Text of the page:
• Develop good ͚group norms͛ (sometimes called ͚ground rules͛), which we will do while in Ushuaia, and revisit regularly.
  • Group norms mean that we are clear about how we would like to be treated, how others would like to be treated, what can be shared with the outside world, others on the ship, or not
  • Social contagion can work in positive or negative directions – being conscious of it, and knowing we each have a role in managing it, is especially important
  • Stick to them – and if they aren͛t working, let͛s adapt them together
  • Remind others kindly like excellent leaders do, when we overstep those group norms

Photos by Oli Sansom

How to get help

  • Talk to each other in a supportive way
  • Find safe spaces
  • Feedback ideas on graffiti wall, checked by Faculty daily
  • Ask for help from OnBoard faculty
  • Ask for help via feedback box (Checked by the Independent Clinician daily and will respond directly or indirectly as asked or seems best)
  • Ask for help directly from the Independent Clinician, Lead Facilitator or Coaches as appropriate (see roles below)
  • Ask for help from the Expedition Leader
  • Ask for help from the Captain (ultimately responsible for the safety of all crew and passengers)

Role of the Independent Clinician

  • This person is an experienced mental health clinician. That means they have seen and supported many people safely through emotional turmoil. They are safe to say anything too
    • Things said in private therapy space- entirely confidential
    • Things in public ok for sharing to help others unless highlighted
  • Their role is to support everyone to get the most from the experience, provide emotional support as needed and enable all to flourish
  • Available for debriefing, aligning values with actions and behaviours, making sense of experience
  • They are NOT providing formal mental health treatment
  • They are NOT part of On Board Faculty
  • Therapy space is in separate allocated room
  • Bookings can be made with the Independent Clinician directly and through feedback box

Role of Lead Facilitator

  • Is part of On Board Faculty
  • Works with everyone to understand the on board environment and risks, and the roles and responsibilities (on Zoom) before leaving for Ushuaia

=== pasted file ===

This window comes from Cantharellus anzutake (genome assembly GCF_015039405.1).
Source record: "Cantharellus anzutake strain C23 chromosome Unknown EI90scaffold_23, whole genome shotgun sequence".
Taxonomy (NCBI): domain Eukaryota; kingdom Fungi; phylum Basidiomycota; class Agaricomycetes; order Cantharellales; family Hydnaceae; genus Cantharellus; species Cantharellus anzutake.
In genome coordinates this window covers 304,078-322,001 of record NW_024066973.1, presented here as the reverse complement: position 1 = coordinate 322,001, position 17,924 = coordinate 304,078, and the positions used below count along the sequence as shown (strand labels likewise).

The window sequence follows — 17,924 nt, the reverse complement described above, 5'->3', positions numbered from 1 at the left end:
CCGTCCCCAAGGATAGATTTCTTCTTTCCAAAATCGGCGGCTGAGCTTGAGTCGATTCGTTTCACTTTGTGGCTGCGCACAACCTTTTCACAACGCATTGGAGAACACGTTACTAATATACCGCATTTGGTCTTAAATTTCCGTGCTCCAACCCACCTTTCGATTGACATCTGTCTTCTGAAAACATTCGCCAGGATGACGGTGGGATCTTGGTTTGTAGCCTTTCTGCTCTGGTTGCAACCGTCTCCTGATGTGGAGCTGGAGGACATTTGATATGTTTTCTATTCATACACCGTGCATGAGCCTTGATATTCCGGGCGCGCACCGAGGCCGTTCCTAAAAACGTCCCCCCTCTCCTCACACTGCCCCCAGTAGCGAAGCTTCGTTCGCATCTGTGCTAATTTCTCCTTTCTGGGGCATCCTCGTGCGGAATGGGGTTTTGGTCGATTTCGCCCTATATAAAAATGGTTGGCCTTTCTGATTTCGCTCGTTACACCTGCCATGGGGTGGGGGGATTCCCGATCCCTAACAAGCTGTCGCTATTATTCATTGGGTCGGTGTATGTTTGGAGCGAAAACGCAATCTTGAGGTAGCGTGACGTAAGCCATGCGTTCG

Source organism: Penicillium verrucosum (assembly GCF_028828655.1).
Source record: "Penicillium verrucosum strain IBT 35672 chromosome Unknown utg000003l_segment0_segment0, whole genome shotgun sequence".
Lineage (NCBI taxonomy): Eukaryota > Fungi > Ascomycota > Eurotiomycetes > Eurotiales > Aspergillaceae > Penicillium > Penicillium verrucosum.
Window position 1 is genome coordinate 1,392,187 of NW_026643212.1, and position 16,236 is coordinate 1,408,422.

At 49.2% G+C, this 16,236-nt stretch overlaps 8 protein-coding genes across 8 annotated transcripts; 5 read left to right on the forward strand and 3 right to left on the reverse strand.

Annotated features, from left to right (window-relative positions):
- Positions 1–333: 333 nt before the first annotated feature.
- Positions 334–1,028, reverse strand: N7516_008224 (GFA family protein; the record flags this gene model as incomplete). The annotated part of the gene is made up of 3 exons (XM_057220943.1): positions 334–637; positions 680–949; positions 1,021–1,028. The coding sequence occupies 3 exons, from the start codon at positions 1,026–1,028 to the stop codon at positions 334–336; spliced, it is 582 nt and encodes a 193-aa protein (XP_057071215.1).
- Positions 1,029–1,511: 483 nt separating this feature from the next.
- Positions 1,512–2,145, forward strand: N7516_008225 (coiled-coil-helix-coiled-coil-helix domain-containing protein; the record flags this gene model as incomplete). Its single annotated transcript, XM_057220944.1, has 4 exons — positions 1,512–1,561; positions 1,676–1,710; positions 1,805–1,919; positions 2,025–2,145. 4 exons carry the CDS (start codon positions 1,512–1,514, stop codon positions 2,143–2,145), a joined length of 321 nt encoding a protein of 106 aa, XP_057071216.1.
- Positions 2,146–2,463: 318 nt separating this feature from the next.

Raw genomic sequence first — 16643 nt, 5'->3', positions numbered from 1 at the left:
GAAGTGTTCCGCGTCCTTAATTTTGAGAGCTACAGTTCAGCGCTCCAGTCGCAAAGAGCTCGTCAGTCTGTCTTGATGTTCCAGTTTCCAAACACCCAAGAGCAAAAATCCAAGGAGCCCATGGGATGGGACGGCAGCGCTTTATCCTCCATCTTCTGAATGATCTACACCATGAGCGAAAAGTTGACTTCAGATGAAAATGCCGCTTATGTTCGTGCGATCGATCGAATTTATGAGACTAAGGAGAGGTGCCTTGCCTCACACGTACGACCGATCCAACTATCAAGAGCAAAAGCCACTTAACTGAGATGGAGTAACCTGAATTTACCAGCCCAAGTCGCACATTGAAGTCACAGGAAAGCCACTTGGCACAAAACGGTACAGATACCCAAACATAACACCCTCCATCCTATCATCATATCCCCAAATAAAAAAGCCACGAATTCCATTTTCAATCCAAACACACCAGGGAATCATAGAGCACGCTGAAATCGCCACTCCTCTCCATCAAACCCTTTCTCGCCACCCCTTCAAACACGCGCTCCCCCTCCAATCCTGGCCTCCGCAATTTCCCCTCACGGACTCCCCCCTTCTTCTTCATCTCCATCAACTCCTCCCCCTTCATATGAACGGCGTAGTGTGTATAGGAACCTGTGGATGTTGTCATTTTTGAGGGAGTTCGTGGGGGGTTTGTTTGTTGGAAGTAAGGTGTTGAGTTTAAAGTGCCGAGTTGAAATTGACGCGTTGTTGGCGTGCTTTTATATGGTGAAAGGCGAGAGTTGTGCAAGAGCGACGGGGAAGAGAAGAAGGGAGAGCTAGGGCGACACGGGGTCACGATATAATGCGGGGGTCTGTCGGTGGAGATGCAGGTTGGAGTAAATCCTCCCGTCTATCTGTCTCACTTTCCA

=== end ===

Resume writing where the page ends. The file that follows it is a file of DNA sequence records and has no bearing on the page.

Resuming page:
• Leads the process to set up the group norms while in Ushuaia
  • Synthesises and integrates the flow of content between all of the modules
  • Has a lead role in looking after the ͚flow͛ or the social process for the village that we become for the time we are together. This means checking in with the participants, the faculty, the expedition leader to gauge and actively managing things like
    • ensuring there is a place for diverse voices, perspectives, styles
    • pace of content delivery
    • social dynamics, level of enthusiasm or fatigue or engagement
    • emerging issues or group decision-making processes and working with faculty to adjust program accordingly

Role of Coaches

Each of the coaches are On Board Faculty, and have primary roles in leading the delivery of specific areas of content. In their role as coaches they can:

  • Help you interpret your own LSI results and provide advice on how to use them effectively
  • Work through specific situations or personal challenges, using tools such as LSI, within any given context to help solve problems
  • Provide an initial sounding board if you feel you need someone to talk through things with. They will refer you to the Clinician if the issues are outside of their own realm of practice.

Coaching, therapy, mentoring and peer coaching




Peer coaching

Purpose To enhance insight and coping for personal development in life generally. To build capability in life and work. To enhance insight and coping for personal development in life generally and for those with more significant mental health issues. Emotional healing to address internal issues and let go of harmful patterns and behaviours. To provide oversight from a trusted other with specific expertise in terms of career development, outside the normal manager/staff role. To expand career options, to act as conduit to others who can expand career options and provide professional guidance. To work in a collaborative way with an equal other to reflect on problems, question and share ideas in a safe space in order to develop new ideas and solutions.